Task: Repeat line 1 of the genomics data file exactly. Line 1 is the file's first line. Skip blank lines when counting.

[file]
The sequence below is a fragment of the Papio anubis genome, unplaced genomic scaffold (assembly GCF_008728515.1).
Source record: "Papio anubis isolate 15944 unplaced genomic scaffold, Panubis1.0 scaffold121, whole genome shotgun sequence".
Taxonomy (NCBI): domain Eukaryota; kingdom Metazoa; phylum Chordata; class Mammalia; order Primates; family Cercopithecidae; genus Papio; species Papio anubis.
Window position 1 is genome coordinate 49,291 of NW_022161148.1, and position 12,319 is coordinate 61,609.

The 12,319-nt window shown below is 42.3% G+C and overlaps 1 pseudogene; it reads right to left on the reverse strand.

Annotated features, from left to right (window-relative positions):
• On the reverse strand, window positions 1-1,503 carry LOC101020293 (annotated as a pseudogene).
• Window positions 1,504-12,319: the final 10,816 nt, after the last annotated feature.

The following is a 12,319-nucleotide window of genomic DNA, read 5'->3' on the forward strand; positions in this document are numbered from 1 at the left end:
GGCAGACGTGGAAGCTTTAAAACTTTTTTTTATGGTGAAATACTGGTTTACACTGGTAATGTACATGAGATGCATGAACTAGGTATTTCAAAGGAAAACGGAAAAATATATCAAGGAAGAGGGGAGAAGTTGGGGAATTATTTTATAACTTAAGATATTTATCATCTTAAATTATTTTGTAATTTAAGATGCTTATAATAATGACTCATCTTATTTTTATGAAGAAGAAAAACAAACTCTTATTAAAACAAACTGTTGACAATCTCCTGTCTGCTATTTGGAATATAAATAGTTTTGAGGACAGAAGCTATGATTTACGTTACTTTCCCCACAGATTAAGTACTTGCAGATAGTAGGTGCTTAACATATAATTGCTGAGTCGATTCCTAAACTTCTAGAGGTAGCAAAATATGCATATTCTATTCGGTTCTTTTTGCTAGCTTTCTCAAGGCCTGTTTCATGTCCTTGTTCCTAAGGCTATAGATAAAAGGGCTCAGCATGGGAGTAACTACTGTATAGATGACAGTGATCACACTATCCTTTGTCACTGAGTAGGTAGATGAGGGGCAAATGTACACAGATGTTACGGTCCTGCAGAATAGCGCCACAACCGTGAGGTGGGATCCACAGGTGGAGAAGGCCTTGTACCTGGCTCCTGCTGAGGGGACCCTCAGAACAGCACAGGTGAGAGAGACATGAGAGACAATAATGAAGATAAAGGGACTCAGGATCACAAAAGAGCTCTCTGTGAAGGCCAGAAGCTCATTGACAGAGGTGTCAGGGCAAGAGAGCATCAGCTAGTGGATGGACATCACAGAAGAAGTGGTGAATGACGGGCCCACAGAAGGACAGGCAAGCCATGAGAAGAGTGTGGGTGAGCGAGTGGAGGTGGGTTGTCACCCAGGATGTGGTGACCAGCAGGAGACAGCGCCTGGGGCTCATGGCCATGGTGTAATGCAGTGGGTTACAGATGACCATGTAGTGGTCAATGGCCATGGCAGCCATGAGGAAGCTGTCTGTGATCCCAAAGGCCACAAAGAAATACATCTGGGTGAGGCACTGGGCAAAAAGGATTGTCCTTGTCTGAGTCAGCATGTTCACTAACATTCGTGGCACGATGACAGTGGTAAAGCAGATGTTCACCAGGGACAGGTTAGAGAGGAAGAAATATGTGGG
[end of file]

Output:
The sequence below is a fragment of the Papio anubis genome, unplaced genomic scaffold (assembly GCF_008728515.1).